Love Your Work? Help Crowdsource a Translation for "Arbejdsglæde"
‘Arbejdsglæde’, aside from being utterly unpronounceable for non-Scandinavians, is a wonderful word. Roughly translated, it means ‘to love your...
"Arbejdsglæde," aside from being utterly unpronounceable for non-Scandinavians, is a wonderful word. Roughly translated, it means‘"to love your work"—or, more literally, to be "work-glad." Amazingly, there is no direct translation for the word arbejdsglæde in the English language.
Research has repeatedly shown that Scandinavians are among the happiest people on the planet and arbejdsglæde seems to be a brilliant example of how language is directly shaped by culture. What if the reverse was also true and our culture could be influenced by the language we use?
I’m a co-founder at the startup Maptia, and we’re lucky enough to really love the work we do. So we decided to reach out to people all over the world to help crowdsource a translation for arbejdsglæde. We’re asking everyone who loves their work to contribute three words that describe how they generally feel on a Monday morning and will be turning everyone’s answers into a beautiful "Translating Arbejdsglæde" typographic poster.
Life is too short not to spend it doing something you love...
It’s a deeply depressing thought to imagine that we live in a world where "work" is devoid of excitement and synonymous with boredom for the overwhelming majority. Of course, this is not a new problem, it has been fundamentally rooted in work culture for generations. Back in 1949, William J. Reilly, author of a book called How to Avoid Work: A 1949 Guide to Doing What You Love, already had the right idea.
“There is only one way in this world to achieve true happiness, and that is to express yourself with all your skill and enthusiasm in a career that appeals to you more than any other. In such a career, you feel a sense of purpose, a sense of achievement. You feel you are making a contribution. It is not work… to my mind, the world would be a much pleasanter and more civilized place to live in, if everyone resolved to pursue whatever is closest to his heart’s desire. We would be more creative and our productivity would be vastly increased.”—William J. Reilly (Brainpickings)\n
Echoing Reilly’s delightful words, we would also rather live in a world where the majority of the working population felt a sense of purpose and achievement, felt that their efforts were making a meaningful contribution, and where most people woke up each morning excited to spend the day doing something they love—in short, a world full of arbejdsglæde.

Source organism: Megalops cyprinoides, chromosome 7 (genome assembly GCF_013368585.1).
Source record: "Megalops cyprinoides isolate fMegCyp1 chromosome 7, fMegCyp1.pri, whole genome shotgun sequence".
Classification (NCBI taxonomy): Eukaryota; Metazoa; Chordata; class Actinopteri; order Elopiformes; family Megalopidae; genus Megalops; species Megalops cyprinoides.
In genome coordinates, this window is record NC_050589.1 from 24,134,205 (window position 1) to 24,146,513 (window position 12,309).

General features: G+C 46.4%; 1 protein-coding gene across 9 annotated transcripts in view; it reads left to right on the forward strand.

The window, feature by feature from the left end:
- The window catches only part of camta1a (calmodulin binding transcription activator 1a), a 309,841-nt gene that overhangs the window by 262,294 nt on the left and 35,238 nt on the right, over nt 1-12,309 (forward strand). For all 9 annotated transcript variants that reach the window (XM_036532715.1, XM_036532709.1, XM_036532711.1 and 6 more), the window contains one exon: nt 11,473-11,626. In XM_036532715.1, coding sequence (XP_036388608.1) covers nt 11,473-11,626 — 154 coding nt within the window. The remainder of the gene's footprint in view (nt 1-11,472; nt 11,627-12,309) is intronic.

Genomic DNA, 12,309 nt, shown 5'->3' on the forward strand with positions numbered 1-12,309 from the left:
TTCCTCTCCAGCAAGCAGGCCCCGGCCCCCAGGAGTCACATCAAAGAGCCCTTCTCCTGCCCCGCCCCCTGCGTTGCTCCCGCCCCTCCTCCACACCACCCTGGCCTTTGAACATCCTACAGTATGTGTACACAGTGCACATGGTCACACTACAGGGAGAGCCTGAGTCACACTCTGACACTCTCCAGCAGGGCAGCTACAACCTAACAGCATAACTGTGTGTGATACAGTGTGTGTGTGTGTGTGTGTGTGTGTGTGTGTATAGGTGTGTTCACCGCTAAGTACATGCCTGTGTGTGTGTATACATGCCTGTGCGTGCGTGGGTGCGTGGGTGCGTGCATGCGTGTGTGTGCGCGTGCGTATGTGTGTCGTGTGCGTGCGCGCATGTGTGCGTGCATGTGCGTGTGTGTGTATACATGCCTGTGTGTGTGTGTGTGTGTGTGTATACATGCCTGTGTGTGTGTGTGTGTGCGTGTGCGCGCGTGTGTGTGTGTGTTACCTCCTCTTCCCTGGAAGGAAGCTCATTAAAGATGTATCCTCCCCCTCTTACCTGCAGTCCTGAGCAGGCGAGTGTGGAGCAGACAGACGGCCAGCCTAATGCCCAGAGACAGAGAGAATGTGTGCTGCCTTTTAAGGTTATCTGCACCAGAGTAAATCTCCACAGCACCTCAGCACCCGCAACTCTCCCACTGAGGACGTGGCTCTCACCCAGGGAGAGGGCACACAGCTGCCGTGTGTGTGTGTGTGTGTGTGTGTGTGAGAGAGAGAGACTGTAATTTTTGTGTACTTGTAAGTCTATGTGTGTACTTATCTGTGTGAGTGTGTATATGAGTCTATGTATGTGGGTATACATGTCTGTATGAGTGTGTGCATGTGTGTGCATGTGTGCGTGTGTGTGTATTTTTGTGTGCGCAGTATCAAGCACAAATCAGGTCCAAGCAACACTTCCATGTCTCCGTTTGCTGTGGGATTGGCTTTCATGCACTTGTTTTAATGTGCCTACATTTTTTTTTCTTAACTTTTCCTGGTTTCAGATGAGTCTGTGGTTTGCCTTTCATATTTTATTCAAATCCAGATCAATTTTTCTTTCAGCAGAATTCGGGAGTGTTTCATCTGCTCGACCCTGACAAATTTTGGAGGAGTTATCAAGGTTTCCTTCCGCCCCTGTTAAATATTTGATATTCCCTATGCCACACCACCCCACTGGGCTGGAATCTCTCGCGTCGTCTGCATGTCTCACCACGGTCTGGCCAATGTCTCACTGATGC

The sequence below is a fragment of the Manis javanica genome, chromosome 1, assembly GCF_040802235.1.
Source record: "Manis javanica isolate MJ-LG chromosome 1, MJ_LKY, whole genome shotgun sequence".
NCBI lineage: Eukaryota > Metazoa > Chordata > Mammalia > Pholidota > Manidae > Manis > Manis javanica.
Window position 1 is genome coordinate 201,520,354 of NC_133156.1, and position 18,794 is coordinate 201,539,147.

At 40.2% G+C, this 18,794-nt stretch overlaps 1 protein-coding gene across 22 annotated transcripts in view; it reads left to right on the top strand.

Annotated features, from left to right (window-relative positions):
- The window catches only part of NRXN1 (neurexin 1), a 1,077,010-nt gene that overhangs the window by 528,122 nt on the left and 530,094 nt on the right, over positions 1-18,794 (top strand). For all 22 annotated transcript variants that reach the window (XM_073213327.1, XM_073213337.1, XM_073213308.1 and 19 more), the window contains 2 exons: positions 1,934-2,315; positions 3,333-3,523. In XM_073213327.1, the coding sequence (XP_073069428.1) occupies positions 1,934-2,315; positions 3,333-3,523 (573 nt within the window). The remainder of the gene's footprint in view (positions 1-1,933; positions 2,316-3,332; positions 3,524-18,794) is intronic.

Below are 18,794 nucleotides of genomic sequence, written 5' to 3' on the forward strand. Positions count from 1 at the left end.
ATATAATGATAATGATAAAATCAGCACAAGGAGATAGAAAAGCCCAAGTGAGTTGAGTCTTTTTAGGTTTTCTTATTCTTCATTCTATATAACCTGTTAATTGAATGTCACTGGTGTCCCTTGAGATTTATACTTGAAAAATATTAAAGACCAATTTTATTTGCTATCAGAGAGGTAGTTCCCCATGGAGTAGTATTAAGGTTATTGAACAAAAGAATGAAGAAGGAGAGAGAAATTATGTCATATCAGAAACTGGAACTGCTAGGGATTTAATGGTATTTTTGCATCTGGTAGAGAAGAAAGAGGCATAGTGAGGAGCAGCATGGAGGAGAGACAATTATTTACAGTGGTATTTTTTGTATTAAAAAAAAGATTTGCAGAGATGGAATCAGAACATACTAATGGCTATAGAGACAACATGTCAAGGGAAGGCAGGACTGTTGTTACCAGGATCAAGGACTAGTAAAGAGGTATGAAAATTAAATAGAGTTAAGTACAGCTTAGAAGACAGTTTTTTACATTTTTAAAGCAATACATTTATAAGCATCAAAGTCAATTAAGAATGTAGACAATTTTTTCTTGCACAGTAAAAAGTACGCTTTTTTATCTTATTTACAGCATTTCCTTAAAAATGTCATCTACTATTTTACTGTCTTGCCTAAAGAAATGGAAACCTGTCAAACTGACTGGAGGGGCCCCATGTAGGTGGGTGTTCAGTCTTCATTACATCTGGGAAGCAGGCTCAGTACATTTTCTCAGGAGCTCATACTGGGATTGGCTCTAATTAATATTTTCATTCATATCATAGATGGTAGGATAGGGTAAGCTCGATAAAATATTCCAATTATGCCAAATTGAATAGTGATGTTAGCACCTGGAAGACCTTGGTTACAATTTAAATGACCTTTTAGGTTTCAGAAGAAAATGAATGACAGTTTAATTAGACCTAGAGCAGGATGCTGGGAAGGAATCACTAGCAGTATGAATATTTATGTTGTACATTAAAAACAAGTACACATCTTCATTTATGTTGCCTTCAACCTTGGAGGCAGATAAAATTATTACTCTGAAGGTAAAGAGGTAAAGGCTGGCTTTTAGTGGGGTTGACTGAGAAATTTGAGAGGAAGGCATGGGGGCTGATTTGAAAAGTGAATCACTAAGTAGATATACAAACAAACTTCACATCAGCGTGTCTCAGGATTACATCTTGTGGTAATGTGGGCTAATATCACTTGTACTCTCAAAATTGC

The Monday morning litmus test...
Have you ever googled "Monday morning feeling?" Try it and scroll through pages of posts that give tips on how to avoid the "Monday morning blues." We want to change this! Along with my two co-founders at Maptia, we recently re-located our startup to Morocco, but even before ending up in this amazing location (which incidentally makes a big difference to feeling arbejdsglæde), we have always felt a positive set of emotions on a Monday morning. We can honestly say that we love what we do, and feel that we have an opportunity to create something that can make a meaningful contribution. Even after working through the weekend—let’s be honest, you don't really have weekends working at startups—we wake up excited to forge ahead with all cylinders firing. The more people who feel like this, the better!
This is why we’ve decided to crowdsource an alternative translation for arbejdsglæde. We are optimistically aiming for a thousand individual words from people who love their work, and we will then transform these words into a beautiful "Translating Arbejdsglæde" typographic poster. Once created, we will share this poster with the world in digital format and we hope that it will also eventually be available in print.
So far we’ve had thoughtful submissions from cartographers, creative culturalists, CEOs, teachers, filmmakers, designers, coaches, city planners, VC investors, photographers, authors, animators, and journalists. We wanted to extend the invitation to you, the work-loving readers of GOOD, to contribute your three words. Especially since we are willing to bet that the vast majority of you are passionate about your work!
Contribute to our arbejdsglæde project in three words. Click on this link to use the form we created over on the Maptia blog.
This project is part of GOOD's Saturday series Push for Good—our guide to crowdsourcing creative progress.